She stood up to them – printing out copies of their online jeers and delivering them to school police – and took revenge by excelling in the classroom. She attended Quinnipiac University on a full scholarship. But even as she embarked on academic studies of how municipal policies affect immigrants in the country illegally, she kept her own status a secret.

That changed in 2010, as hopes dimmed for a bill that would have created a path to citizenship for some young immigrants who came to the U.S. as children, known as Dreamers. Praeli contacted a leader of the Dreamer movement and a few weeks later was on her way to a meeting in Kentucky with hundreds of other young people in the country illegally.

That 16-hour van ride was life-changing, she said. Everybody seemed happy, and no one was scared. “It’s because they were building a movement,” she said.

The activists, borrowing from the gay rights struggle, talked about the importance of “coming out” – publicly disclosing their lack of legal status. “We wanted to create a moral dilemma in the country so when people say ‘undocumented,’ they know who they’re talking about,” Praeli said.

A few weeks after the Kentucky meeting, she had her own coming out moment at a news conference in New Haven, Conn. “For years I learned to be quiet and to live in the shadows and hide,” she told reporters. “I can no longer just sit and wait for something to happen.”

Praeli co-founded a nonprofit group, Connecticut Students for a Dream, and helped win passage of legislation that grants in-state tuition to university students in the country illegally. After she graduated, she married her U.S.-citizen boyfriend, Tim Eakins, and moved to Washington to push for an immigration overhaul.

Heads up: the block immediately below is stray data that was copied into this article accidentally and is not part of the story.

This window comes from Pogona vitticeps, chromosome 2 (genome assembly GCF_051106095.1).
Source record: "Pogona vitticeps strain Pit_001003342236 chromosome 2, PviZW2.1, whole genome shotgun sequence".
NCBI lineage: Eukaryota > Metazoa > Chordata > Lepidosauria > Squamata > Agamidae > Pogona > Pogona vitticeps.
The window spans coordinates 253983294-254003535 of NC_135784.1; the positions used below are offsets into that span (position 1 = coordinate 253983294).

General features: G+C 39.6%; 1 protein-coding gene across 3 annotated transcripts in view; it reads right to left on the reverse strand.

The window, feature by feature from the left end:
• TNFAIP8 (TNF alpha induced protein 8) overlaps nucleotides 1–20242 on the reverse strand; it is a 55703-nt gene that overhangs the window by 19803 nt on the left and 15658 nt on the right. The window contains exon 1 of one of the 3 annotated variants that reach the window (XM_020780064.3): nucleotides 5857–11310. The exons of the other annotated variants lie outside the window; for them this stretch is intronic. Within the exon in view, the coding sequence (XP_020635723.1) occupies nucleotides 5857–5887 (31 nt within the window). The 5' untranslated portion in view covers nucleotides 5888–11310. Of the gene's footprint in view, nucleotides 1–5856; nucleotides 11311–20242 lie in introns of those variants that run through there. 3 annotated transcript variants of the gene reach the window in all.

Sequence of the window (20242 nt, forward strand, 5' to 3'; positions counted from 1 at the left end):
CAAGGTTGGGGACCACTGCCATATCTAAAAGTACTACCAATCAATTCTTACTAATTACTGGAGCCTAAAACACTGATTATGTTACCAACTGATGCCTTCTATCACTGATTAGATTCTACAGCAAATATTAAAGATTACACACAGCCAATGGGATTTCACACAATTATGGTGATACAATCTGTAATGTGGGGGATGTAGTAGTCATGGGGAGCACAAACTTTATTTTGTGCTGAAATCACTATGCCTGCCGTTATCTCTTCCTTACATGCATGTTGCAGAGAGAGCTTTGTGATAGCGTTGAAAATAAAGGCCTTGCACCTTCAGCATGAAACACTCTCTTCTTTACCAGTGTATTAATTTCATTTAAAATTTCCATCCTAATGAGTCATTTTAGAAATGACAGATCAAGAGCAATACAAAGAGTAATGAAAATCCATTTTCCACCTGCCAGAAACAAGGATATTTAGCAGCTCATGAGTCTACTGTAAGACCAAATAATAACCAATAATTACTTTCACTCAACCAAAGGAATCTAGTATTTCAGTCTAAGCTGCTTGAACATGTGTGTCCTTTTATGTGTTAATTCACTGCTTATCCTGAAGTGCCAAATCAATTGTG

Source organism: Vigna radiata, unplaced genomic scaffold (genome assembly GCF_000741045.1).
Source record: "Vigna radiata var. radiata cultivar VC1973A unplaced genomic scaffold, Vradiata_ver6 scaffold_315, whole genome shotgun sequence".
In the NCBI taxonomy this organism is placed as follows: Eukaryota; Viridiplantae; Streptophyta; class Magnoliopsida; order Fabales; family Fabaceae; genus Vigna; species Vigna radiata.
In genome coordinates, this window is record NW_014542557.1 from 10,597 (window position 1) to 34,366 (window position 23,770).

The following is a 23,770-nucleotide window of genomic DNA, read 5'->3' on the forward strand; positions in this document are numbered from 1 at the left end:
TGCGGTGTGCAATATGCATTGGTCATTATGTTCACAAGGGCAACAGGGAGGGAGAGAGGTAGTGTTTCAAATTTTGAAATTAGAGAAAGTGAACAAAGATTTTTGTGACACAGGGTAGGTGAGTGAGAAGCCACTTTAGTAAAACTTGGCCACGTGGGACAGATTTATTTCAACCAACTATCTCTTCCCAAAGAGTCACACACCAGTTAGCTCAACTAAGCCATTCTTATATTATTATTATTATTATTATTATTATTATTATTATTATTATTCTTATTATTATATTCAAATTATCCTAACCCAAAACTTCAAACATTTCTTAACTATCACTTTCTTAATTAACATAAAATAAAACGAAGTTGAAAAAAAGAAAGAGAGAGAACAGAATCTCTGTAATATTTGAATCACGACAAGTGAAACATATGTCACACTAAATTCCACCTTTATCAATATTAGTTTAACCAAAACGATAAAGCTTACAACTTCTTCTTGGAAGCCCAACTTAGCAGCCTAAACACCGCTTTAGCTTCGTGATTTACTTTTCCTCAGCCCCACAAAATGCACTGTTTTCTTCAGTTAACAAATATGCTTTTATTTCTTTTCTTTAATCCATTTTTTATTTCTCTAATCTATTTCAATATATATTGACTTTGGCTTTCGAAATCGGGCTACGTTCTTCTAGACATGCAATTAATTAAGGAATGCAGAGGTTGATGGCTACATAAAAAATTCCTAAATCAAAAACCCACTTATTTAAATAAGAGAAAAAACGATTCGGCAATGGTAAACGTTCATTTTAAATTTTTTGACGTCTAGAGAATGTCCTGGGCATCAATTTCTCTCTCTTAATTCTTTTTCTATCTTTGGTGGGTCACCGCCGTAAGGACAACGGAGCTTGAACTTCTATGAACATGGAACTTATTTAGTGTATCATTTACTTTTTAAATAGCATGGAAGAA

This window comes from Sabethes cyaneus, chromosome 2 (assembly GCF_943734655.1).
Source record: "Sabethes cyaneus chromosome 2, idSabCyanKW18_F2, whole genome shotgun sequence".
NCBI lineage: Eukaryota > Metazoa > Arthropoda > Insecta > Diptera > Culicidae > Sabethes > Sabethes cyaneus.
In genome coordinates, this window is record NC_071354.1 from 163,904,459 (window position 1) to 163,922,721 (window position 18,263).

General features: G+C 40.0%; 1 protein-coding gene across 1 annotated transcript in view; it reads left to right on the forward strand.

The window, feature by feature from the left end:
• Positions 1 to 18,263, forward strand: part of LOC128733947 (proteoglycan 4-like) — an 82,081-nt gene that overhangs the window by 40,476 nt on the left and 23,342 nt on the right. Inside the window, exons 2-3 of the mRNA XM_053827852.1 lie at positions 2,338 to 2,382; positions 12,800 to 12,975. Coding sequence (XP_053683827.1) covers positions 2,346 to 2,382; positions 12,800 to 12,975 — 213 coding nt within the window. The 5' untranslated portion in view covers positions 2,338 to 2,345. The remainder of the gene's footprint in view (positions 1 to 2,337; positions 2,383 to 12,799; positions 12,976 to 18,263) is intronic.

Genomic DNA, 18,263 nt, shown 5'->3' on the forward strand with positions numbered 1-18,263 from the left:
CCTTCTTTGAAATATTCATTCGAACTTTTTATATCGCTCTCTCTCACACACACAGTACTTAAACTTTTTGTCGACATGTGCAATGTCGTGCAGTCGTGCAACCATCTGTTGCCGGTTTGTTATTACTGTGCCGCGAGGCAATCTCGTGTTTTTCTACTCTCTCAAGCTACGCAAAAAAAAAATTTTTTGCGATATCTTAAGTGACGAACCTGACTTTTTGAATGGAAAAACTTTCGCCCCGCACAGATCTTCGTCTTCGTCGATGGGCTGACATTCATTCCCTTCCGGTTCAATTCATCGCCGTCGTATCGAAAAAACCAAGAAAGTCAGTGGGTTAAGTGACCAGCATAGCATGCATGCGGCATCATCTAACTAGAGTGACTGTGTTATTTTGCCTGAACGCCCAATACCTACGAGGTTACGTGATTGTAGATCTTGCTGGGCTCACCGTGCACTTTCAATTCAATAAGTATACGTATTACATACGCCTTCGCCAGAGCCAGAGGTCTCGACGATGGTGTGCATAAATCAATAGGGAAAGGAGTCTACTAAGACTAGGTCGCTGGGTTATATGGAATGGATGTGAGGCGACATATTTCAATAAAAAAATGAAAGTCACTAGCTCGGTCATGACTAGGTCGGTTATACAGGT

Now Praeli is trying to bring to the Clinton campaign the savvy messaging and grass-roots organizing that made the Dreamers among the most successful civil rights activists of recent times.

Photo: Lorella Praeli and her mom Chela Praeli via Twitter

Immigrant Advocates Ask CNN To Help Tone Down Republicans’ Rhetoric

By Kate Linthicum, Los Angeles Times (TNS)

LOS ANGELES — A coalition of immigrant-rights groups has asked on the moderators of this week’s Republican presidential debate to help tone down the heated rhetoric on illegal immigration that has dominated the party’s primary race.

In an open letter to CNN, which is hosting the debate, 62 pro-immigrant organizations from around the country voice concern about “the increasing hatred and vitriol being directed towards both people of color and the immigrant community by certain presidential candidates.”

“The upcoming presidential debate will be a test as to how much leeway can be given to the language of hate,” the letter says. It calls on moderators “to help bring back a civil debate.”

Republican front-runner Donald Trump soared in the polls this summer after making illegal immigration a focus of his campaign. Trump has drawn attention to several immigrants in the country illegally who are accused of committing crimes and has proposed building a border wall and ending automatic citizenship for children born to immigrants without legal status. He has called Mexican immigrants criminals and rapists.